NCOA is excited to be part of this great event and honored to have such influential award winners in the field of aging.

National Council of Aging

Health care at home…is something we need more of, not less of.  Let us make a commitment to preventive and long-term care.  Let us encourage home care as an alternative to nursing homes and give folks a little help to have their parents there.

Former President Bill Clinton

Sen. Whitehouse Introduces Legislation Focused on Improving Care for Medicare Patients with Advanced Illnesses

July 1, 2016 11:00 AM

On June 23, 2016, Senator Sheldon Whitehouse (D-RI) introduced legislation that would improve care for Medicare beneficiaries with advanced illnesses. Sen. Whitehouse announced the legislation at a hearing of the Special Committee on Aging, chaired by Sen. Susan Collins (R-ME). The Removing Barriers to Person-Centered Care Act (S. 3096) is relevant to both home health and hospice, and it contains priority provisions strongly supported by the National Association for Home Care & Hospice (NAHC). The legislation would set up a pilot program for which the Centers for Medicare & Medicaid Services (CMS) would waive a number of current regulations: for example, eliminating the homebound requirement for Medicare patients to receive home health care services; allowing non-physician practitioners to certify patients for home health and hospice services and sign plans of care; and allowing Medicare patients to receive hospice care and curative treatment at the same time.

Sen. Whitehouse said the legislation would promote better coordination between health care providers and place greater emphasis on the preferences of Medicare beneficiaries with advanced illnesses. “Too many Rhode Island Medicare patients battling difficult illnesses are struggling to get the right care at the right time,” said Sen. Whitehouse. “We need to break down the barriers between patients and the care they need. Because so many of the rules and incentives in our health care system are tied to the payment structure, we should design payment systems that support new models of coordinated care that are focused on human beings and not some rule or regulation.”

Approximately 90 million Americans are living with advanced illness. Projections estimate that number is expected to more than double in the next 25 years. 

Following is a summary of the legislation released by Sen. Whitehouse’s office:

The CMS-administered pilot program would be made up of 20 “advanced care collaboratives” of affiliated health care providers and community-based social service organizations. Collaboratives would receive a planning grant to assess the needs of the population of patients it would serve; to purchase or upgrade health information technology to facilitate better coordination of care between providers; and to support education and training on documenting and communicating beneficiary treatment preferences and goals.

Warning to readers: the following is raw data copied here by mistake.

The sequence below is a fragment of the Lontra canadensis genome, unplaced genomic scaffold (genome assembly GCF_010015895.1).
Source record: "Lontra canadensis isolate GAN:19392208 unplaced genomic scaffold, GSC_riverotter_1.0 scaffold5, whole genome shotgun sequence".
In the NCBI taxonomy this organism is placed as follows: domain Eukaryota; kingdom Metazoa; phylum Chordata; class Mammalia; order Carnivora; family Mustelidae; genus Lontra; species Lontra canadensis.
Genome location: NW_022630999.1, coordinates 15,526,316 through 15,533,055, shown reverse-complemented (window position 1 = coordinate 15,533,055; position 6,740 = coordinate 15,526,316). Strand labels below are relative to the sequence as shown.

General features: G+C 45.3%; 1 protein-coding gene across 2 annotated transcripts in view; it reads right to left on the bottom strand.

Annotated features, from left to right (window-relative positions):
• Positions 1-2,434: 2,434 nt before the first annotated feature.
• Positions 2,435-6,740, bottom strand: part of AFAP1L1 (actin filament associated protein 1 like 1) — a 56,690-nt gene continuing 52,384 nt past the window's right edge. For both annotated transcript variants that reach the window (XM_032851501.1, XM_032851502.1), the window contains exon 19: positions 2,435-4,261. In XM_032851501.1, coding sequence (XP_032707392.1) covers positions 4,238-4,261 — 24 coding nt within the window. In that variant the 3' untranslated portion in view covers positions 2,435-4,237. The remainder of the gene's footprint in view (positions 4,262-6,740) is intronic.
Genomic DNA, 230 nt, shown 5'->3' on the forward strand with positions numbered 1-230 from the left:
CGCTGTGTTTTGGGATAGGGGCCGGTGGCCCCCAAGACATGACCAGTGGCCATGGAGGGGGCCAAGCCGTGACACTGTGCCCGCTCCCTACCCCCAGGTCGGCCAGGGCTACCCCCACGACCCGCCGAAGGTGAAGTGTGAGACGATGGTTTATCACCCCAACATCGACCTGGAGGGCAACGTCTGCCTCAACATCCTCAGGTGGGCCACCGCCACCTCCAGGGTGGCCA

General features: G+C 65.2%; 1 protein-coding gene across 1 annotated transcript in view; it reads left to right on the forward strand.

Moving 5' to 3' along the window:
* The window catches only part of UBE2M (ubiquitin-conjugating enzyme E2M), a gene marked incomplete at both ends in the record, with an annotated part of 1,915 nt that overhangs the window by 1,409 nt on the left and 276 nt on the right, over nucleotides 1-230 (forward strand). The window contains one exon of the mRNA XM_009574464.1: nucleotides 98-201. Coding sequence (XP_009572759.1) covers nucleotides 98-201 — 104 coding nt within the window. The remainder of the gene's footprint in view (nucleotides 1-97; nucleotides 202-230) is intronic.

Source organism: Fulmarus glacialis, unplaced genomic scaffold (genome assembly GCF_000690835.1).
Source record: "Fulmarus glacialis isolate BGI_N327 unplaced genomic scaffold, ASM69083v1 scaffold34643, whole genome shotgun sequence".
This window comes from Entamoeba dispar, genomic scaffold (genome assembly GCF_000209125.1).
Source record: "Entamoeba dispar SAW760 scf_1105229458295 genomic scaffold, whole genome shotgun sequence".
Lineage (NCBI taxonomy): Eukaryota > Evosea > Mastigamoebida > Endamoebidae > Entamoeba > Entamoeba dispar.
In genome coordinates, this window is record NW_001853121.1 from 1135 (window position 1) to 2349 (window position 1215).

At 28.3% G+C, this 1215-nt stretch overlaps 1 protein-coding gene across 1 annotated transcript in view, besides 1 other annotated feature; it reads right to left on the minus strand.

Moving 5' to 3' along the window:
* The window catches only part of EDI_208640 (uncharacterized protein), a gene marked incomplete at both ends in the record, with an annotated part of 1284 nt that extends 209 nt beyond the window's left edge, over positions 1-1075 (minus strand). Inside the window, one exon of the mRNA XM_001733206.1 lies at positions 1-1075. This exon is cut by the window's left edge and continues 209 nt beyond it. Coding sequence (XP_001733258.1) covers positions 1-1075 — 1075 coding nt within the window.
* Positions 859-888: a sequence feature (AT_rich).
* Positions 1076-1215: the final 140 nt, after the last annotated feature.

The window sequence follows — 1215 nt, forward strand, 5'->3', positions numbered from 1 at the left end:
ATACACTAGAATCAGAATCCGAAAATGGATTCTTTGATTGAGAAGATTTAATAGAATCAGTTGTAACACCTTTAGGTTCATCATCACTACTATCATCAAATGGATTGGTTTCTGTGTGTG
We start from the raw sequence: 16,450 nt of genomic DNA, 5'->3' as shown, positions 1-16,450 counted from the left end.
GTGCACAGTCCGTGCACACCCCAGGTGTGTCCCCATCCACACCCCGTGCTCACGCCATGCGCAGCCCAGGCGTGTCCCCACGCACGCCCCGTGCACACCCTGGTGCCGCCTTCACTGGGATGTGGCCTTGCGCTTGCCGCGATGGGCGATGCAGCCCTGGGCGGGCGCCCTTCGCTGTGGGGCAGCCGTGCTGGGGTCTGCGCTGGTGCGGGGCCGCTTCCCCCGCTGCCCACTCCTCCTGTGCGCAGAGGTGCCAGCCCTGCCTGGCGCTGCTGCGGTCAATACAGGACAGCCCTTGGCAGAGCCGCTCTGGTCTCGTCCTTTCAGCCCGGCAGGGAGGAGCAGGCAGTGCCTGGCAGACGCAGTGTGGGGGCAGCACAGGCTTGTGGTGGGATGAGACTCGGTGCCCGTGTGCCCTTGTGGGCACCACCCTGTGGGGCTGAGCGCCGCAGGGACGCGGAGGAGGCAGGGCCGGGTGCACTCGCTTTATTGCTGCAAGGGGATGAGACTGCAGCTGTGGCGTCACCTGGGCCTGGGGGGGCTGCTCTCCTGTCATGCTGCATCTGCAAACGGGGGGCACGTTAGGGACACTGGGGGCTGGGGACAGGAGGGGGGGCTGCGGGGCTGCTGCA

Once planning is complete, collaboratives would enter a three-year payment agreement with Medicare to provide coordinated, high-quality care for their target patient population. Under the terms of the pilot program, CMS would waive regulations to promote innovative care for patients with advanced illness. Waivers would be granted to:

  •  Allow Medicare patients to receive hospice care and curative treatment at the same time. CMS’s current regulations force patients to choose one or the other for their terminal illness.
  • Allow patients to receive Medicare coverage in a skilled nursing home without a consecutive three-day inpatient hospital stay. Under current Medicare rules, patients are often charged for skilled nursing care after they leave an inpatient hospital stay because they were hospitalized for observation rather than admitted to the hospital.
  • Allow Medicare patients to receive home health services without the requirement that they be homebound. Under current rules, a patient’s condition must have progressed such that there “exists a normal inability to leave home,” denying these services to those who are seriously ill but still mobile.
  • Allow nurse practitioners to sign home health and hospice care plans and certify patients for services. Right now, only doctors can do so, even though nurse practitioners are often the ones overseeing the patient’s health care. This forms another barrier for patients seeking these services, especially in underserved and rural areas.

The bill would also create two new coverage options under Medicare’s hospice benefit, which is available for terminally-ill Medicare beneficiaries with a life prognosis of six months. Those options would:

  • Allow Medicare coverage of room and board at inpatient facilities for individuals who elect and are certified for routine hospice care, but whose home environment is not safe for home-based hospice care. Currently, Medicare does not pay for room and board at nursing facilities for individuals who elect routine-level hospice care. Dying patients whose home environment is not conducive to home-based care often opt to receive rehabilitative services to retain Medicare coverage of facility-based care, leading to patients receiving unnecessary and possibly harmful rehab.
  • Allow Medicare coverage for short-term, home-based respite care as an alternative to inpatient respite care for individuals who elect and are certified for routine hospice care. Providing patients and their caregivers the option to stay in their home for the receipt of respite care would alleviate the stress of transporting a dying patient to and from an inpatient facility.

Additional information about the legislation is available here. View Sen. Whitehouse’s remarks at the hearing of the Senate Aging Committee here.